Higher conforming limits move over 2M homes out of jumbo market

The increase in the conforming loan limits for 2023 pulled over 2 million homes out of the jumbo financing market, a Zillow Home Loans analysis found.

On Jan. 1, the baseline single-family conforming limit rose 12% to $726,000, with the limit in high-cost areas approaching $1.1 million. The Federal Housing Administration’s high cost limit also is nearly $1.1 million. Ginnie Mae, which is the guarantor for FHA and Veterans Affairs securitizations, announced on Dec. 23, that those conforming amounts would be the limits for single-family forward mortgages in its pools.

While more loans can be sold to Fannie Mae and Freddie Mac — or even qualify for the FHA mortgage insurance program — it doesn’t mean the potential buyers can get a lower interest rate than they would for a jumbo loan. 

For most of the past two years through late October, jumbo loans generally had lower interest rates than either 30-year fixed conforming or FHA loans, according to data from Optimal Blue, a division of Black Knight. More recently, the three product types have been trading places on which is cheaper or more expensive on any given day. For Jan. 3, the latest date information is available, FHA loans averaged 6.379%, jumbos were at 6.453% and conforming mortgages at 6.527%.

“The addition of 2 million homes that now qualify for conforming loan options across the county is welcome news for home buyers entering a shopping season with fewer homes on the market,” said Nicole Bachaud, Zillow Home Loans senior economist, in a press release. “Home price appreciation has slowed significantly, and this means that homes nearing jumbo loan territory will stay eligible for conforming loans longer than we have seen in the last few years.”

By being able to enter the conforming market, these borrowers will be able to take advantage of an easier qualifying process, noted Alexander Suslov, the head of capital markets at A&D Mortgage, which offers conforming, government, non-qualified mortgage and jumbo products.

Typically, jumbo products have more underwriting overlays compared with conventional loans, Suslov noted. Jumbo loans also have good pricing when the borrower is able to make a 20% down payment, and the product is also available at a 90% loan-to-value ratio. But at 3% or 5% down, consumers are only served by the conforming or government markets.

“Definitely there would be a shift from some jumbo loans to regular conforming loans on a number of properties,” Suslov said. “And especially considering the fact that in the coming year, we will be seeing property prices go down and that means the increased loan limit…would give you even more properties that would switch from jumbo and would be eligible to get conforming [loans] with a decent LTV.”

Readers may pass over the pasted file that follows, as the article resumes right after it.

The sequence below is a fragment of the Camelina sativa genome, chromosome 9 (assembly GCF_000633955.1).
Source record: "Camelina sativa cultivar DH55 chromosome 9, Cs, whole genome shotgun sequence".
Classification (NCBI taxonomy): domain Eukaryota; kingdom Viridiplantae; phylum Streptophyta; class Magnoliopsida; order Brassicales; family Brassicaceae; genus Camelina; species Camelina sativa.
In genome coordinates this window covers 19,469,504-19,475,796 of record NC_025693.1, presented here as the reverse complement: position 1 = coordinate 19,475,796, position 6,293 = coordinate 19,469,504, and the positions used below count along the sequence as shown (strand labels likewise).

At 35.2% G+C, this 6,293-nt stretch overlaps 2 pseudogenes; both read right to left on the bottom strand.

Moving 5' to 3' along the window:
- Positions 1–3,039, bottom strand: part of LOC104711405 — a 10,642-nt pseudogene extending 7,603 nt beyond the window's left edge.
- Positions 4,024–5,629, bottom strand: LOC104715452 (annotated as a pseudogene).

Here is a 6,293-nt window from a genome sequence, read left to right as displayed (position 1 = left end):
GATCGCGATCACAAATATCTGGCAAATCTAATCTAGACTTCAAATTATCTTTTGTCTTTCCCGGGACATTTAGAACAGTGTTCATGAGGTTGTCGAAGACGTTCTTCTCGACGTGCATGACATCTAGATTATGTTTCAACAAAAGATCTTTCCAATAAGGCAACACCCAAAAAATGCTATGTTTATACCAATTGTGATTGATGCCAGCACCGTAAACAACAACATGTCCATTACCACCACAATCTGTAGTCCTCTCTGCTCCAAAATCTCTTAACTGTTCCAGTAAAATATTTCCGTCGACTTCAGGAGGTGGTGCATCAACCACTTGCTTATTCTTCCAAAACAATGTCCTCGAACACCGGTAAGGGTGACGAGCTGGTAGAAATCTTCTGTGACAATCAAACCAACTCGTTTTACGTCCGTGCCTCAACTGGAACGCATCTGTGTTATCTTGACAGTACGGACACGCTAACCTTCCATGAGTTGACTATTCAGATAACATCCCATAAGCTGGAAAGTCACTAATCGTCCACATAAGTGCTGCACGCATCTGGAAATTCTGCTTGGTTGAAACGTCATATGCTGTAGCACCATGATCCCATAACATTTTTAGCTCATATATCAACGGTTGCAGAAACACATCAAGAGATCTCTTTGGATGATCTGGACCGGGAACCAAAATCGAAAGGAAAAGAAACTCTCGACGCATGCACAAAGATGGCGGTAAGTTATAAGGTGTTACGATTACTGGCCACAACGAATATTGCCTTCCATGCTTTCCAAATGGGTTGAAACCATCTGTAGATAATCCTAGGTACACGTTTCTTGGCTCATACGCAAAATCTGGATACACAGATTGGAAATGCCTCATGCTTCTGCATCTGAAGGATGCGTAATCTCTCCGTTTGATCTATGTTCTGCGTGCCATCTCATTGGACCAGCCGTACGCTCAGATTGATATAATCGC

The shift to conforming should be positive for A&D’s business, he said. “When you’re talking about secondary markets, for example, a conventional loan is also much better than jumbo because delivery to Fannie, Freddie or Ginnie, they do their due diligence very fast, like five to seven days,” Suslov said. “Compared to when you sell a jumbo loan to a bank or to some issuer, their due diligence process is much longer and your turn time on loan sales is getting from five days to 14 to 20 days in some cases.”

Some observers already forecast that 2023 would be a poor year for the private-label securitization market that most non-bank nonconforming lenders rely on for liquidity.

Deephaven Mortgage, a third party originator specializing in non-QM, is not anticipating any hit to its business, because even when the property is in the conforming limit, other guideline issues like source of income takes the borrower out of qualifying for a Fannie Mae or Freddie Mac mortgage, said Mack Walker, its senior vice president, capital markets.

“We’ve seen the conforming loan limit and what home price appreciation has done over the last two years,” Walker said. “And we have not seen an impact on the market share that is flowing to non-QM originators and aggregators, like Deephaven.”

If anything, the other changes in the market such as rising interest rates, have led more originators to consider offering products such as mortgages underwritten using bank statements or business purpose loans.

At October’s Mortgage Bankers Association convention, Deephaven’s schedule was packed full of meetings with current and prospective clients, Walker said. 

“I think folks who are familiar with this space or maybe aren’t familiar with the space but had an interest in learning more about the non-QM sector, they are more readily engaged heading into 2023 given the lack of agency business that’s out there today,” he added.

Leave a Comment